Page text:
Arya went to Ukraine in 2020 to study at the National Pirogov Memorial Medical University in Vinnytsya. She quickly made friends - many from her home state, Kerala - and liked living there.
A friend, who knew she loved animals, gifted a two-month-old puppy to her in December 2021. Arya named her Zaira after rejecting many "typical" options.
The two quickly bonded - when left alone at home while Arya attended classes, Zaira would refuse to eat, waiting eagerly for her human to return.
Arya, in turn, often turned down invites from friends so Zaira wouldn't be alone.
When rumblings of the war began, Arya says her only thought was, "whatever happens, I can't leave Zaira."
Well-meaning friends and relatives advised her to give the dog to someone temporarily, but Arya refused.
"I knew no one else would love and pamper her like I would," she says.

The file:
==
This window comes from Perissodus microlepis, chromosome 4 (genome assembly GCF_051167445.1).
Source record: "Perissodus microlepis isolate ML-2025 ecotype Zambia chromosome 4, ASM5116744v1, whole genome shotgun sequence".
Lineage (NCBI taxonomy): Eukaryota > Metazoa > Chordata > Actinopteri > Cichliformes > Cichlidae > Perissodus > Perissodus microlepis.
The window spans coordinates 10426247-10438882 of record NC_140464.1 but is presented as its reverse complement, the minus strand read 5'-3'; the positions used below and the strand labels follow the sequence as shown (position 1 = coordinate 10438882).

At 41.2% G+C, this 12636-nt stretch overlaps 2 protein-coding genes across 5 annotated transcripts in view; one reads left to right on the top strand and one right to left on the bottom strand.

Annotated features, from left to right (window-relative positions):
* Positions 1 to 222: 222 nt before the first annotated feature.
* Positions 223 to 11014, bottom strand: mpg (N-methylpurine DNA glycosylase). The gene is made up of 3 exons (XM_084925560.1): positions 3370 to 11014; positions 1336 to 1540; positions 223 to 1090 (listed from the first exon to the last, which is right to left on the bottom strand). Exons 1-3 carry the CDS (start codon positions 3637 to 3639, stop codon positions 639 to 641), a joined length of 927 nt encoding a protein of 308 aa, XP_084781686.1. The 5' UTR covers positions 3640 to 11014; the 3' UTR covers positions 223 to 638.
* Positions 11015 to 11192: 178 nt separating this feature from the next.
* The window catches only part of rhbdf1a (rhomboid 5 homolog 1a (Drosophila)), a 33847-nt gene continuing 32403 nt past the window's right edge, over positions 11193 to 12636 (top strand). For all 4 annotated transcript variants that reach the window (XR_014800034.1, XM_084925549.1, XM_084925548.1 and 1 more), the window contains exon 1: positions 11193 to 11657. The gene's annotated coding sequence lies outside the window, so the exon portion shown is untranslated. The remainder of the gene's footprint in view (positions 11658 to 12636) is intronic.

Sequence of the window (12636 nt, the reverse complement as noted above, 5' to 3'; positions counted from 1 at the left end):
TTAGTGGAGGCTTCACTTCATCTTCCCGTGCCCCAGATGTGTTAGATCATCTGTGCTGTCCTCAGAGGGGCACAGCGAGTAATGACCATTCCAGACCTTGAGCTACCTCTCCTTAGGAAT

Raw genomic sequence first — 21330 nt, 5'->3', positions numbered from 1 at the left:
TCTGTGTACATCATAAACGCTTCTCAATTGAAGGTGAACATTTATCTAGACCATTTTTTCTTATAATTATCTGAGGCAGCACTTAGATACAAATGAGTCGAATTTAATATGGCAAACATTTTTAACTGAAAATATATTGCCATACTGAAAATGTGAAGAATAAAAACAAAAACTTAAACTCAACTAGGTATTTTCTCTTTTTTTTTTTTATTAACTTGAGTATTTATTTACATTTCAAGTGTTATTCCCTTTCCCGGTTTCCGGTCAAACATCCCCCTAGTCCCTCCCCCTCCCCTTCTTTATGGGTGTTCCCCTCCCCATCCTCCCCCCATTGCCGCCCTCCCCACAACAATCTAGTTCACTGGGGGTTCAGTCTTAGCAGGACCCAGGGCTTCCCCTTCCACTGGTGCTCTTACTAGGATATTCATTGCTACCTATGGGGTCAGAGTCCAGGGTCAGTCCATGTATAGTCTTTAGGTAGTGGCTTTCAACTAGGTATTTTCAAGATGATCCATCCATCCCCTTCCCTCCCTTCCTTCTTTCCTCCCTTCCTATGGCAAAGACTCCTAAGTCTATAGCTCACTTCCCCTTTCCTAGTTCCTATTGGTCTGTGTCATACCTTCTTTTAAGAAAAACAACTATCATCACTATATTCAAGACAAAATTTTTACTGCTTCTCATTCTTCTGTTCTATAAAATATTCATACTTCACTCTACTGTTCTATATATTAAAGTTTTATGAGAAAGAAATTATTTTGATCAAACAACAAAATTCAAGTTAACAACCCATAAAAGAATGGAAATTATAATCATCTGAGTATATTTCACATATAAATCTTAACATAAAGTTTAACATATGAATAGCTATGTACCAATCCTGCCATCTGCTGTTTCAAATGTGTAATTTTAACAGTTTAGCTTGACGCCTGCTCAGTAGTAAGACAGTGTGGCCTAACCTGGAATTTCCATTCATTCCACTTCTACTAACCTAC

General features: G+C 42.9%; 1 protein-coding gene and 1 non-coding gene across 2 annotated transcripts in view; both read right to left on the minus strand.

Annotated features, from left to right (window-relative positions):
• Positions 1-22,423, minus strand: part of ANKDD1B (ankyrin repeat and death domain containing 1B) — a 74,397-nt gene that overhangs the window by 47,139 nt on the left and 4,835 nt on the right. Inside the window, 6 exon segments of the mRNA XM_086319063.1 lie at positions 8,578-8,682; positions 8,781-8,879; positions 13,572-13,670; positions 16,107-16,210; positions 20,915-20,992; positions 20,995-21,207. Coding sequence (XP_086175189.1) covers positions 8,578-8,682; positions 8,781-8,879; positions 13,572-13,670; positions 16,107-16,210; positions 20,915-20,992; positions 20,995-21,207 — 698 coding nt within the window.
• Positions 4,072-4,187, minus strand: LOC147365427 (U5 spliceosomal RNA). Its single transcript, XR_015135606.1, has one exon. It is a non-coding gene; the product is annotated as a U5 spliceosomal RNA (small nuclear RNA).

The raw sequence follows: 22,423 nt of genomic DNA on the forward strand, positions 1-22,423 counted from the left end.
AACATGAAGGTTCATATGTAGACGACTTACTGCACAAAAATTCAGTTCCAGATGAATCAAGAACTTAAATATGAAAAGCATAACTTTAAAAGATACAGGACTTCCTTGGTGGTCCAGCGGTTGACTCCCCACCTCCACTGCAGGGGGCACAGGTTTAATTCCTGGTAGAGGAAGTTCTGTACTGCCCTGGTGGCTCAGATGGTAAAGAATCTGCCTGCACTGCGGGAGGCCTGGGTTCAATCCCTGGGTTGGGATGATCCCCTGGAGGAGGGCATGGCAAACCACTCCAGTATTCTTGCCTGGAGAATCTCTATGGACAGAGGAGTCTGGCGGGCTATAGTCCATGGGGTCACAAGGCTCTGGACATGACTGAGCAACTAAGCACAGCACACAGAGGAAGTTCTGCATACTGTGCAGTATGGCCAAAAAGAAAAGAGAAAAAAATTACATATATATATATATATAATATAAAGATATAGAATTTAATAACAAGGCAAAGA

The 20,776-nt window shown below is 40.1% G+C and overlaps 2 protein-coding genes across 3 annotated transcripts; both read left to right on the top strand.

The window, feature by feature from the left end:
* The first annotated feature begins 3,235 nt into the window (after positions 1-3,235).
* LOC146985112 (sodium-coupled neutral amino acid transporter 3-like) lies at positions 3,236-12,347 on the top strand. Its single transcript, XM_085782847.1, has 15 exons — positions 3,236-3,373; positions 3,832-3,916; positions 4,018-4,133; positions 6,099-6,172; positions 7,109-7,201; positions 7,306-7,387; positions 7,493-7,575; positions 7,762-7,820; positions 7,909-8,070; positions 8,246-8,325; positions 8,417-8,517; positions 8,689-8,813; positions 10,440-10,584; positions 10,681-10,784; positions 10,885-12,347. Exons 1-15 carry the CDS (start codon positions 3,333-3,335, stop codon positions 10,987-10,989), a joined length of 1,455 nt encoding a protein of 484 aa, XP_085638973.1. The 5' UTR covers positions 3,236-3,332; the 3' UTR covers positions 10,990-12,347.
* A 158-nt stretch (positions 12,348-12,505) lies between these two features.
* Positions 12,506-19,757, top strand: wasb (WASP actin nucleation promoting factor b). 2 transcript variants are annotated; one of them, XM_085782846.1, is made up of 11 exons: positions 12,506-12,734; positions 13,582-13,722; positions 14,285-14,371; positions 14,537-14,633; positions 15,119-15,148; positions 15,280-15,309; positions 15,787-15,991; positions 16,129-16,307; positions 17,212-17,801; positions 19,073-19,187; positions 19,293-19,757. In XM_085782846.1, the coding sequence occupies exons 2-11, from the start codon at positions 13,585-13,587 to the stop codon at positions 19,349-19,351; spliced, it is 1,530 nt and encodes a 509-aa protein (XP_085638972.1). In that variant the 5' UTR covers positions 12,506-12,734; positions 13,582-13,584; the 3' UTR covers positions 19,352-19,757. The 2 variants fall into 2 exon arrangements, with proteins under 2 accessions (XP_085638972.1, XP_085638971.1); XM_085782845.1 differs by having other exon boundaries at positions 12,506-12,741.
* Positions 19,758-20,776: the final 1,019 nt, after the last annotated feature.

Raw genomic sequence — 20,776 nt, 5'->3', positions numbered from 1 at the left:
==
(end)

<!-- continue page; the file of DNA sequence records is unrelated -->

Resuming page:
When there was no choice but to evacuate, Arya's mother supported her decision to bring Zaira along. Her father disagreed at first but eventually came around.
Amid the crisis, she managed to get hold of a pet passport, vaccination papers and a microchip all in a day, helped by pet-friendly regulations and officials.
Arya and Zaira, along with a friend, left Vinnytsya in a group on 26 February, two days after Russia invaded Ukraine.
The next day, they took a bus to the Romanian border. Zaira kept quiet and stuck close to Arya throughout, intimidated by noises and strangers.
The bus driver dropped them around 20km (12 miles) from the border because of the long queues of vehicles waiting to cross.
They began walking. Arya and her friend had packed juice and biscuits, as well as dog food for Zaira - they couldn't find bread or water in the shops.